A handful of UT students gathered at the UT Concho Community Garden Sunday morning in order to maintain the production of the organic produce grown at the garden.
The garden, which is open to all UT students, faculty members and local homeowners, serves as a learning experience for students who are new to gardening.
Environmental science sophomore Sahonara Gonzalez said she felt the garden provided students from urban areas an opportunity to learn techniques they would not otherwise know.
“I live in Dallas, and you really don’t get the opportunity to garden or learn much about getting a garden started,” Gonzalez said. “Gardening here really teaches [me] about all the hard work and effort that goes into growing food. It makes us appreciate more what goes on our plate,”
Students planted a wide variety of seeds, including lettuce, beets, chard, basil and cilantro.
Law student Rachael Zummo said it was her first day gardening at Concho. She said she was excited to expand her knowledge of successful gardening techniques.
“I think it is good to grow your own food because you know where it came from and you know that it is purely organic and natural,” Zummo said.
Zummo also said it makes her feel good knowing that there isn’t any unjust labor involved with the food’s production.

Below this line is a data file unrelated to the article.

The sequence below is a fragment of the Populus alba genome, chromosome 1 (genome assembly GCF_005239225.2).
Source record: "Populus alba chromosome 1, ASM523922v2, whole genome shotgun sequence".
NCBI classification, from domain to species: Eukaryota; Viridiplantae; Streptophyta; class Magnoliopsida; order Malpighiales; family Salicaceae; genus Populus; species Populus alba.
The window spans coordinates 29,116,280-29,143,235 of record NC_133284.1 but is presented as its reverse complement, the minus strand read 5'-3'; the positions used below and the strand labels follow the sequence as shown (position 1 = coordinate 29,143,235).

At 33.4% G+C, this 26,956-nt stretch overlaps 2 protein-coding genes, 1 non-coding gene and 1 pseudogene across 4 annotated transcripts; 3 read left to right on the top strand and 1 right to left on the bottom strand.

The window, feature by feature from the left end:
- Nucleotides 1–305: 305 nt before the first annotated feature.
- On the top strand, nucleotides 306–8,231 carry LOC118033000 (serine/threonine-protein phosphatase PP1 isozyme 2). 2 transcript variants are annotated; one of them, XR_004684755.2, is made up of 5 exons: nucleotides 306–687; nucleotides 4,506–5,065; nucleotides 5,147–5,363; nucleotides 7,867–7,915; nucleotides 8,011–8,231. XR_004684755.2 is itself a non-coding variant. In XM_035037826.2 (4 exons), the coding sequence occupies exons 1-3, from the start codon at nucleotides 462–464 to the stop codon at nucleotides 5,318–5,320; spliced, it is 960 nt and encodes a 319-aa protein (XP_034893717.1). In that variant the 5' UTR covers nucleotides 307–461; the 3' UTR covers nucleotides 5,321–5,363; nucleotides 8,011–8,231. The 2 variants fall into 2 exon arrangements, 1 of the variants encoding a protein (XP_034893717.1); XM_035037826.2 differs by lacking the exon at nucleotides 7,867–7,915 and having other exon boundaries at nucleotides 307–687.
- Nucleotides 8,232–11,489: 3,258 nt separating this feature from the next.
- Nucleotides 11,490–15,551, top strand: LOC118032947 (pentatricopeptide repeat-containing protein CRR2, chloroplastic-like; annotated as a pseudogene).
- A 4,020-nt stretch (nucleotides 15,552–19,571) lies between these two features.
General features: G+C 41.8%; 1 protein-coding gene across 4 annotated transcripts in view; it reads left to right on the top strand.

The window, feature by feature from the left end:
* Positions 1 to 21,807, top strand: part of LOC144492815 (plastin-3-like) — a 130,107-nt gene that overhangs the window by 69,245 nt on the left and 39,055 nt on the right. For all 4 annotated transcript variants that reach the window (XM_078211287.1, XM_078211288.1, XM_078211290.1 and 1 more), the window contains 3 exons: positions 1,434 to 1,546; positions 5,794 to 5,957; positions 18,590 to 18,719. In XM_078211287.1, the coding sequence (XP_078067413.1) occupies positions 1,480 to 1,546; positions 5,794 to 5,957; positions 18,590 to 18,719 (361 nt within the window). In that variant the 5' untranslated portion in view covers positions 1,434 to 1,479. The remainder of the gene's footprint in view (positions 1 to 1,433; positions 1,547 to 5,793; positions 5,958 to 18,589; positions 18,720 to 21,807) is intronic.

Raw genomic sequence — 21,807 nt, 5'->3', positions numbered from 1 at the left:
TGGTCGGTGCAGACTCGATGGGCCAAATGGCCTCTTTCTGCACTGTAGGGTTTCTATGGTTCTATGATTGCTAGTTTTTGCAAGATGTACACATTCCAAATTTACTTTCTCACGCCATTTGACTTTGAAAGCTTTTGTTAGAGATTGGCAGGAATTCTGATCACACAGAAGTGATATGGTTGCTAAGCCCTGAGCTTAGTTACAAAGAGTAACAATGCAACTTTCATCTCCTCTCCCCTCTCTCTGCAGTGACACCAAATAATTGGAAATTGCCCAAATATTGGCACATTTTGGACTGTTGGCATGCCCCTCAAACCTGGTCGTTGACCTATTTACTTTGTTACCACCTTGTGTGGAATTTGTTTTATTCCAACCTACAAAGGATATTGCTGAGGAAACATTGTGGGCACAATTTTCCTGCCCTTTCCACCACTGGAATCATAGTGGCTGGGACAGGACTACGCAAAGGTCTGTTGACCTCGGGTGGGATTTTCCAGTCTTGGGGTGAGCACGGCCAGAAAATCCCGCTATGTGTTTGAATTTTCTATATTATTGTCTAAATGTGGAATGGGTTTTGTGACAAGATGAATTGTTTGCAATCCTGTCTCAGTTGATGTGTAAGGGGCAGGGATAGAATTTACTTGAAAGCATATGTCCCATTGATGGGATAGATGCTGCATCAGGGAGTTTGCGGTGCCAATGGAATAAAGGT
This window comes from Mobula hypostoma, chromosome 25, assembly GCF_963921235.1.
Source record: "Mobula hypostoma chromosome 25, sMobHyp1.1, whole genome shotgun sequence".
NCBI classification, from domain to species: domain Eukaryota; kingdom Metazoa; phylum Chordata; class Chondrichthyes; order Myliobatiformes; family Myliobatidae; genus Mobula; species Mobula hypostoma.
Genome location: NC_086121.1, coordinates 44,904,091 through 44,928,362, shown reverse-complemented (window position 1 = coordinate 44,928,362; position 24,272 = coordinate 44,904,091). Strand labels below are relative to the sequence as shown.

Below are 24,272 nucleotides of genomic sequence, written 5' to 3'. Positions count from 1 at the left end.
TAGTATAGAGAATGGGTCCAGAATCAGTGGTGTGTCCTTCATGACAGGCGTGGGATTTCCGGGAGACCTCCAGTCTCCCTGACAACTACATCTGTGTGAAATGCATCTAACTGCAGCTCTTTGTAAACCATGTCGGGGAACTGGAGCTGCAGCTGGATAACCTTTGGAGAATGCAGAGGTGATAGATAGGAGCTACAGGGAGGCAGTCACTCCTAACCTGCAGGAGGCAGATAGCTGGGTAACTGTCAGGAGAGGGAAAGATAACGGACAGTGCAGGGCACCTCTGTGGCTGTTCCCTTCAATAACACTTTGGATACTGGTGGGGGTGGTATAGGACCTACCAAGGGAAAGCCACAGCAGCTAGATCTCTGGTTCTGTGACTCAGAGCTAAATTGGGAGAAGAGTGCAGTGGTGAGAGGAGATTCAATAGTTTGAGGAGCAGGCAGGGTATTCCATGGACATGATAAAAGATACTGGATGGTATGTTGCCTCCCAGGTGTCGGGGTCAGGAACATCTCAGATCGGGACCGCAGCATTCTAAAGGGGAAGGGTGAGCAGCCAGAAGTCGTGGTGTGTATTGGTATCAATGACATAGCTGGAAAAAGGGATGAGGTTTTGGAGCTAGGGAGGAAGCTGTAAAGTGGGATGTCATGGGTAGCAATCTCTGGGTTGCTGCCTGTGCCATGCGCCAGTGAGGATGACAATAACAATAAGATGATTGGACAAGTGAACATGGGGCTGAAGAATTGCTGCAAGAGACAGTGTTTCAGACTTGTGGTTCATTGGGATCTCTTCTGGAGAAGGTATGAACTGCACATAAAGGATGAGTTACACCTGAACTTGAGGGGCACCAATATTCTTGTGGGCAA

Mechanical engineering junior Chris Tran said the process does require patience.
“Sometimes [it is] discouraging coming to the garden, because nothing really grows in the beginning, and it takes a very long time to see the seeds flourish,” Tran said.
Before planting the seeds on Sunday, students had to pull weeds. Tran said the gardening process requires a significant amount of labor in order to keep the garden in good condition.
Despite the difficulties associated with garden upkeep, biology senior and gardening assistant director Caroline Harroun said she loved the sense of community the gardening work days provide. She said the garden serves a therapeutic experience for students.
Harroun said that similar to many of the students, she enjoys taking the organic products home when they overgrow, which saves her a lot of money on foods that she would otherwise buy at the store.
Zummo said that, in the end, the amount of time and effort that she and all of the other students invest in the garden will be very beneficial.
“Organic food is much more delicious and beautiful than non-organic fruits and vegetables but they tend to cost almost twice as much as non-organic produce,” Zummo said.